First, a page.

6 Ways to Improve Your Marketing Tactics This Year

Find a new type of customer – Chances are you have a pretty good feel for what your customers want, but you might still be missing out on potentially lucrative niches for your products if you haven’t considered how others might use them.  For example, the iPad’s target customer base might be professional thirtysomethings, but that didn’t stop Apple from marketing it to schools as a learning tool.

Live in your customers’ worlds – Have your staff attend the same events as your customers, mingle with them and get to know them.  Don’t have them try to make an immediate sale; instead, encourage them to learn more about what drives your customers.  Doing so will undoubtedly lend insight into how you can better serve them, spur product ideas and establish a loyal customer base.  Be sure they’re  handing out business cards to everyone they meet – after they get to know them.

Research … then take risks – A lot of small business owners I know blindly try new marketing mediums or buy media that THEY use without ever researching how well they perform for their products or services.  Research marketing tools, then make decisions based on their established performance.  You might also discover marketing tools your industry doesn’t use, so you can tap into them without competition.  Don’t be afraid to take risks… just make sure they’re educated risks first.

Outsource – You can’t do it all, but when you outsource to qualified providers you can accomplish more and make more money in less time.  There are many outsourcing guides available; the best advice I can offer is to make sure you select your providers wisely.  Do not waste money in retainers, fees, billable hours, etc. if you don’t have to.  When you have a great provider, you can achieve great things with little risk.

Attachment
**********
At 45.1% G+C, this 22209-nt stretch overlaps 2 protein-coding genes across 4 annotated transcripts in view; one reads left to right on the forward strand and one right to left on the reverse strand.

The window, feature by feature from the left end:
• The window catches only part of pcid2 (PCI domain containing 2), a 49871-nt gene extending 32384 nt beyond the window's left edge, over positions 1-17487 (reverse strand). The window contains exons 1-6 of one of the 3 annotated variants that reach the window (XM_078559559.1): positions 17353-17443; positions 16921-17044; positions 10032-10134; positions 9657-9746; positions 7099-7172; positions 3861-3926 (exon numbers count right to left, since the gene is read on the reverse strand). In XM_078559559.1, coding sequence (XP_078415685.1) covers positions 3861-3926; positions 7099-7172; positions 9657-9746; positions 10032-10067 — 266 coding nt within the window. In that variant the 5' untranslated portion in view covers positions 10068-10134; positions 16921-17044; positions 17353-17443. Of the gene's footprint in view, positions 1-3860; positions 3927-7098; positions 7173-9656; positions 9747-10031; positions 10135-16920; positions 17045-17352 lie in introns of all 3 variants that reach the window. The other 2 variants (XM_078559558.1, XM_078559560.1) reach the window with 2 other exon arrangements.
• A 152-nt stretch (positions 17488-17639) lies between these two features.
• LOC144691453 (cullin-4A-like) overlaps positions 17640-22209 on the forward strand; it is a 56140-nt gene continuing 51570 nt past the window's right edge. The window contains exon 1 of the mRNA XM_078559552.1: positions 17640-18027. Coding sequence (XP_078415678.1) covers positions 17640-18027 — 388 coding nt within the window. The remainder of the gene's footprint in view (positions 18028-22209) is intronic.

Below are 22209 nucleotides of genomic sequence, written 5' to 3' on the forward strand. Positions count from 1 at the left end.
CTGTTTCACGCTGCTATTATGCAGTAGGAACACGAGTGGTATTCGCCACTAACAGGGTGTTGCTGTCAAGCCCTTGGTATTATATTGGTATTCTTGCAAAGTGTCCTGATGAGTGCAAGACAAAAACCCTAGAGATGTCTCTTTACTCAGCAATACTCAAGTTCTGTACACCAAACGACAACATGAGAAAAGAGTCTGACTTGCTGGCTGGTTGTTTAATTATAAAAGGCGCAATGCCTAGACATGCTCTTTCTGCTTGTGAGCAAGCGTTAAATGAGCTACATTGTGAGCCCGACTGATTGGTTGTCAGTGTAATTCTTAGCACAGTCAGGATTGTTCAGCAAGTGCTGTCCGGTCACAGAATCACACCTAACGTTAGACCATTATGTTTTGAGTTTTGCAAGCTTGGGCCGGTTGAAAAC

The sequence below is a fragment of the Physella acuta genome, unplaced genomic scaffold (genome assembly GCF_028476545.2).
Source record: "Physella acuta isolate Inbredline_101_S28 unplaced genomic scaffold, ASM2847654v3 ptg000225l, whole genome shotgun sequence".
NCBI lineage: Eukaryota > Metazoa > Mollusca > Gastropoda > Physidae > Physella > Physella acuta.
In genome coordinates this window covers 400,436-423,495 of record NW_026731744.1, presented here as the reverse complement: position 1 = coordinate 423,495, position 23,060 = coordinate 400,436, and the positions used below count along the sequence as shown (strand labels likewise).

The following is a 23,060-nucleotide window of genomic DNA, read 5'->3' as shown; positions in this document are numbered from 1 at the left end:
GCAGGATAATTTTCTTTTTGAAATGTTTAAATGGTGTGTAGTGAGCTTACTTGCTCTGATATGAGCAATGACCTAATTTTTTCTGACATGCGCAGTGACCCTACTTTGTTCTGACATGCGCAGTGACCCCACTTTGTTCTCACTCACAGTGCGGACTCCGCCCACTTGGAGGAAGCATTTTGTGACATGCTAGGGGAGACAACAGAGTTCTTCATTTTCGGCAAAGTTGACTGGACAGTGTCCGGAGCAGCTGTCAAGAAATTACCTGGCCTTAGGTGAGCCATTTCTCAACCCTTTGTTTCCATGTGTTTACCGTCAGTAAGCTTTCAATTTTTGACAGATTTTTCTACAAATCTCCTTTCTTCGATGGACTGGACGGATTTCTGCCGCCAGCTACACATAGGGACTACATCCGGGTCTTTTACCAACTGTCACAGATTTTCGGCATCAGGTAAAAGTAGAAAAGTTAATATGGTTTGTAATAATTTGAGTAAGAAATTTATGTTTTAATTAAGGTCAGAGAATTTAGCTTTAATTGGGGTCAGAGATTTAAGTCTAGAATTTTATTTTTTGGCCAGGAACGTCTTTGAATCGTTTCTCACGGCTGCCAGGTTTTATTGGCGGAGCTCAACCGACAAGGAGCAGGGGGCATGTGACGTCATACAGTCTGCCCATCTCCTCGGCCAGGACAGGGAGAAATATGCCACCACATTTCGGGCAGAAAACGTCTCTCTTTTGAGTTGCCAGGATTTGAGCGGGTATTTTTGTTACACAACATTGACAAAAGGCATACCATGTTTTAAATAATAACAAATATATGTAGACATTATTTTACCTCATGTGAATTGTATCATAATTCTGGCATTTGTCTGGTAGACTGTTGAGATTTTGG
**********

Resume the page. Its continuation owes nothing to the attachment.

Have fun – Have fun with your new marketing ideas.  Don’t be afraid to brainstorm or to try something no one else has ever done before.  After all, the biggest prizes go to the innovators.

Consistency is king – All of our clients know, from me repeatedly stating this, that The No. 1 thing you need to do with your brand or product is be consistent. This means that your messaging, positioning and look should line up across platforms. It’s not about posting the same thing on each social media platform — it’s more about having everything have a consistent look.

 

2017: An Exciting Time for Research Suppliers and Clients Alike

1)   Marketing spending will continue to move mobile.

As ad spending continues to target Millennial and Centennial consumers, the focus will be on mobile and video – where these generations are plugged in constantly. These types of advertisements require us to rethink current models of ad testing and incorporate newer technology that can track and monitor how the younger generations respond to advertising on mobile devices.

Location-based marketing will likely see a huge increase this year. Consumers, especially younger consumers, have developed the ability to effectively ignore marketing that does not directly apply to them. Successful brands and retailers will incentivize engagement with brands through personalized marketing that catch the consumer in their immediate reality (time and place). Consumers appreciate the personalized touch of location-based coupons and sale announcements. Continuing to understand how consumers use mobile while in stores or while out walking around will be a big focus of experience-based research this year, which leads to our next trend.

2)   Brands will increase efforts to measure the experiencing-self of consumers.

As brands increase efforts to measure the experiencing- self of consumers along with the remembering-self of consumers that has traditionally been measured, integrating the two becomes critical. Research methodologies like monitoring and ethnography need to be paired with data from survey research to better understand the full picture of what is going on with consumers.

3)   The new shopping landscape is “buy anything, anywhere.”